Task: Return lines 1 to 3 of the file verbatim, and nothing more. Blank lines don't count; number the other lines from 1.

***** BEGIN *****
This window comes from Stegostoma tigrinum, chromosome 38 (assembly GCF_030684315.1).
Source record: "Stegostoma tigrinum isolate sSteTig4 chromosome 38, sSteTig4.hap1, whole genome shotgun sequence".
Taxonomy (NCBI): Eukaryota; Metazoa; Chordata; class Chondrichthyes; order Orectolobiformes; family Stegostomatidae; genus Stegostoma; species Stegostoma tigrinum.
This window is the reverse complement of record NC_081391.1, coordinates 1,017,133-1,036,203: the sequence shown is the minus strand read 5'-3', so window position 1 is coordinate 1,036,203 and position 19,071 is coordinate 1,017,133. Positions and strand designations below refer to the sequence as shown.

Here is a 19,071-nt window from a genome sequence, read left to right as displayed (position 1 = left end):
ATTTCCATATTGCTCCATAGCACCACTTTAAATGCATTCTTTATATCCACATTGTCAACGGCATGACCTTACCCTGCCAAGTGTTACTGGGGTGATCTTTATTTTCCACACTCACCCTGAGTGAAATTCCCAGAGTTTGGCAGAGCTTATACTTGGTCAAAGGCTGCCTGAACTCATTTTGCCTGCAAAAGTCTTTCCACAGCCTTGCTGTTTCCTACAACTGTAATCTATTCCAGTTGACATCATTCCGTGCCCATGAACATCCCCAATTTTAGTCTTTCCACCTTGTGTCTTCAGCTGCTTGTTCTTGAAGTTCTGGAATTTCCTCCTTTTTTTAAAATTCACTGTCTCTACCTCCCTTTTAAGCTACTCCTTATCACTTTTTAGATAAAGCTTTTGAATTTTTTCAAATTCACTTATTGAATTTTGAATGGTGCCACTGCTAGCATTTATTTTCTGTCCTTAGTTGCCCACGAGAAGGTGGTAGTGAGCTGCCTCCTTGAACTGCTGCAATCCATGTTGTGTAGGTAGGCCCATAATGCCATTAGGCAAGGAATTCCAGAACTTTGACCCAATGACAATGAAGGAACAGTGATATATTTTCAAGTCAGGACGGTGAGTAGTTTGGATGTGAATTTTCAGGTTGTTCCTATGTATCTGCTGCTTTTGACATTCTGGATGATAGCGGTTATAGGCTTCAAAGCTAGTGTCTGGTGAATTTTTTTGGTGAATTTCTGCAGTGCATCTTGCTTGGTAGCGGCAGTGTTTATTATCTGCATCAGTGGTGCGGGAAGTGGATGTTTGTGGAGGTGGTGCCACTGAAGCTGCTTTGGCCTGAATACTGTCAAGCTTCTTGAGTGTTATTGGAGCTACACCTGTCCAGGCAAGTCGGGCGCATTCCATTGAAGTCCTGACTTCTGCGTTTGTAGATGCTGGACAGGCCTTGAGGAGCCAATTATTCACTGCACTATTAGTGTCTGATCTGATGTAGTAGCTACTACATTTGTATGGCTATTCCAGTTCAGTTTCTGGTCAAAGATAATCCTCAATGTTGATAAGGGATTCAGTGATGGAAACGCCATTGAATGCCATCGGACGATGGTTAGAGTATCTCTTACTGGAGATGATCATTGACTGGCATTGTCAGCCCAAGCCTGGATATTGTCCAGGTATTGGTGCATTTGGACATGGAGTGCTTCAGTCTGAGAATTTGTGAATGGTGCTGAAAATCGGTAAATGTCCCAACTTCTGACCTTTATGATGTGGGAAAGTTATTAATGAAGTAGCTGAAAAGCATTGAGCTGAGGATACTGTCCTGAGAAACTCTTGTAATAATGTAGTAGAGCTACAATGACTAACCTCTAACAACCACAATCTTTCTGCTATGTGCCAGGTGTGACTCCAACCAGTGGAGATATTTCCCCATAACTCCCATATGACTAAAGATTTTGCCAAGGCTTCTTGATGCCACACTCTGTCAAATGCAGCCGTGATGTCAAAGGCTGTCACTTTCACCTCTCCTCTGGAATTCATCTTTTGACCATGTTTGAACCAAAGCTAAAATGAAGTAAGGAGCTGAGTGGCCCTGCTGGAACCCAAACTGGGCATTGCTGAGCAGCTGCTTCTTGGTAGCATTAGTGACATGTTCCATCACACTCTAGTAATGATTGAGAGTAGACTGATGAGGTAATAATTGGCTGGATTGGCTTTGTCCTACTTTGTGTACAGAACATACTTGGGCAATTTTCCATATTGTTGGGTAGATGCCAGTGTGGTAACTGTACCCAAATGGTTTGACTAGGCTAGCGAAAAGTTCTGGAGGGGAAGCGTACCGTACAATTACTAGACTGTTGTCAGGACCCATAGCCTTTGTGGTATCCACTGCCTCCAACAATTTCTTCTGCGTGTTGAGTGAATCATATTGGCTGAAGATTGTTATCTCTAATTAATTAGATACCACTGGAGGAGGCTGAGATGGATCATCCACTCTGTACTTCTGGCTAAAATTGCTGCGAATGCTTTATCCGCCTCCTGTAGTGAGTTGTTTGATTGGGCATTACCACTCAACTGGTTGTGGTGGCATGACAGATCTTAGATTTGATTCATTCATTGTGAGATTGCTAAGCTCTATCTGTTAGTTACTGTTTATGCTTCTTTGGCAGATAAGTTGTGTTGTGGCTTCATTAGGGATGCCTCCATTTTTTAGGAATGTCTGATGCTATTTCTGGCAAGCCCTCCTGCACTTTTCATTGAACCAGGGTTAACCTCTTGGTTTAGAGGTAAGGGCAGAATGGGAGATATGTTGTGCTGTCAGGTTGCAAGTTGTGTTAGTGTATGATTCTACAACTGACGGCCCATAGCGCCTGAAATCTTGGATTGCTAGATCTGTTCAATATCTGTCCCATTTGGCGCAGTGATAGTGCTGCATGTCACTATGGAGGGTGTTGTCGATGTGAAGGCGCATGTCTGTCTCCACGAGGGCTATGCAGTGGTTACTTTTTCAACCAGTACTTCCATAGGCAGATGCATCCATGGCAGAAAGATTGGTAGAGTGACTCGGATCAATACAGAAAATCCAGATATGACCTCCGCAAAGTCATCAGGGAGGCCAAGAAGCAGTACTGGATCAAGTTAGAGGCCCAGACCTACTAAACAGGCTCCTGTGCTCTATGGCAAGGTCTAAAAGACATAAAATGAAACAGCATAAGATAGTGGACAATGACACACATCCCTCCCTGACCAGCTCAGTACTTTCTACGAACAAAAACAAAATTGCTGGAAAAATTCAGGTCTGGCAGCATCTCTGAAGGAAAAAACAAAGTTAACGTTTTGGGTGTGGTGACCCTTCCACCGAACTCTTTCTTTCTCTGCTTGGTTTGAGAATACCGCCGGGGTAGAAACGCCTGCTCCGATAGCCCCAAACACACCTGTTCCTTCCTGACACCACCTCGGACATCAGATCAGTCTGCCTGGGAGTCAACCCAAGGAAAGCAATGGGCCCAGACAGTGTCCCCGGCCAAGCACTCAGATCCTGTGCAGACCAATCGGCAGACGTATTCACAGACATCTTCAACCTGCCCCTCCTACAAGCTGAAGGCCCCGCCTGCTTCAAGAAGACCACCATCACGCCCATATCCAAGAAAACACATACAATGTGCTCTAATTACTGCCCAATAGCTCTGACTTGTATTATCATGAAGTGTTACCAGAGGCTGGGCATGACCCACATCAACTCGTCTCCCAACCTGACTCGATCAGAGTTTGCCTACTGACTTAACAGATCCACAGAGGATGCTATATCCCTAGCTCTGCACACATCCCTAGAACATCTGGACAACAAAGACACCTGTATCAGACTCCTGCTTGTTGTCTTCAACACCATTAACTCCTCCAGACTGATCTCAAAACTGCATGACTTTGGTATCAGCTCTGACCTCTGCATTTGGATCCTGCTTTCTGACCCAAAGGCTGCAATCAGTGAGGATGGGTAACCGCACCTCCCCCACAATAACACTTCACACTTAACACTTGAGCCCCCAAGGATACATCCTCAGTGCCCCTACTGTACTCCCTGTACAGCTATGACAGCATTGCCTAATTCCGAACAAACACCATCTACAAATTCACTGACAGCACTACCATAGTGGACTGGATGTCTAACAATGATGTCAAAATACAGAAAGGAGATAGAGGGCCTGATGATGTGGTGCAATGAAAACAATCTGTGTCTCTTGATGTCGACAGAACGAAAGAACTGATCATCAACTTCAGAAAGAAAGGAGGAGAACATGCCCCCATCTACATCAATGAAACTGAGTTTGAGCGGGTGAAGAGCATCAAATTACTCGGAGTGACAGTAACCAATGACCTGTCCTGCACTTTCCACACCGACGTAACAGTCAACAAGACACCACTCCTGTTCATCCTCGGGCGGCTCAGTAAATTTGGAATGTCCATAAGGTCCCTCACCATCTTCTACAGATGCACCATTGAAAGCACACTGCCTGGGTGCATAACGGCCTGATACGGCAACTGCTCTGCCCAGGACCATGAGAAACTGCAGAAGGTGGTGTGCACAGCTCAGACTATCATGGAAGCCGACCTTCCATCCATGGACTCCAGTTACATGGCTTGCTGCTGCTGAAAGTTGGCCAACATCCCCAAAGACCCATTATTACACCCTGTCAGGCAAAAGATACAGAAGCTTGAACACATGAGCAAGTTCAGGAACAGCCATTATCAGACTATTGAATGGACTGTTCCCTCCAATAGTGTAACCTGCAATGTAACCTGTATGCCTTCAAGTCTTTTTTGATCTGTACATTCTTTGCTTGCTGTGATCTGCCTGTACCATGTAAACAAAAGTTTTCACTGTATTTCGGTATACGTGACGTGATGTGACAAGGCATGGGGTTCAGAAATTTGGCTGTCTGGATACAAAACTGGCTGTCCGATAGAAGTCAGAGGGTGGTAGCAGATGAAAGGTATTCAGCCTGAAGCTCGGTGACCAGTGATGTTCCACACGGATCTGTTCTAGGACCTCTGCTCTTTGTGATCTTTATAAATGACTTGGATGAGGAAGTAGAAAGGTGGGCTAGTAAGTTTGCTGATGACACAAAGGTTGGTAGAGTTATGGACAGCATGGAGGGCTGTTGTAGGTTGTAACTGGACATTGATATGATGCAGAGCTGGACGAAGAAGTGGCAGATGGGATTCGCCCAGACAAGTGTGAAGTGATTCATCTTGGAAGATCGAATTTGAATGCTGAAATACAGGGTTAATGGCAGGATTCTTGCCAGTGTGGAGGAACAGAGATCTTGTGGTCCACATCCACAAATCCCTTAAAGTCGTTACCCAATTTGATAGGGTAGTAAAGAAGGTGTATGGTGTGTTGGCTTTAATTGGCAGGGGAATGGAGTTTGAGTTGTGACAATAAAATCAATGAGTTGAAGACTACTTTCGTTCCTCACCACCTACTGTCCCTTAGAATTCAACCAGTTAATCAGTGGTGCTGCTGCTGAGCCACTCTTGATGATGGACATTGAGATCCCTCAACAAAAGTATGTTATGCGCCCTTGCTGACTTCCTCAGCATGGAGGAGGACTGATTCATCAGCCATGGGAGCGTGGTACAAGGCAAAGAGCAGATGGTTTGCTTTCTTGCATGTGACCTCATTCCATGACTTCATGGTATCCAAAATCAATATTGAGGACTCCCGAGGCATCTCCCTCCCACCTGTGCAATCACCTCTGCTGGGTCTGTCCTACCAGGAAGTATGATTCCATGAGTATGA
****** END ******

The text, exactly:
This window comes from Stegostoma tigrinum, chromosome 38 (assembly GCF_030684315.1).
Source record: "Stegostoma tigrinum isolate sSteTig4 chromosome 38, sSteTig4.hap1, whole genome shotgun sequence".
Taxonomy (NCBI): Eukaryota; Metazoa; Chordata; class Chondrichthyes; order Orectolobiformes; family Stegostomatidae; genus Stegostoma; species Stegostoma tigrinum.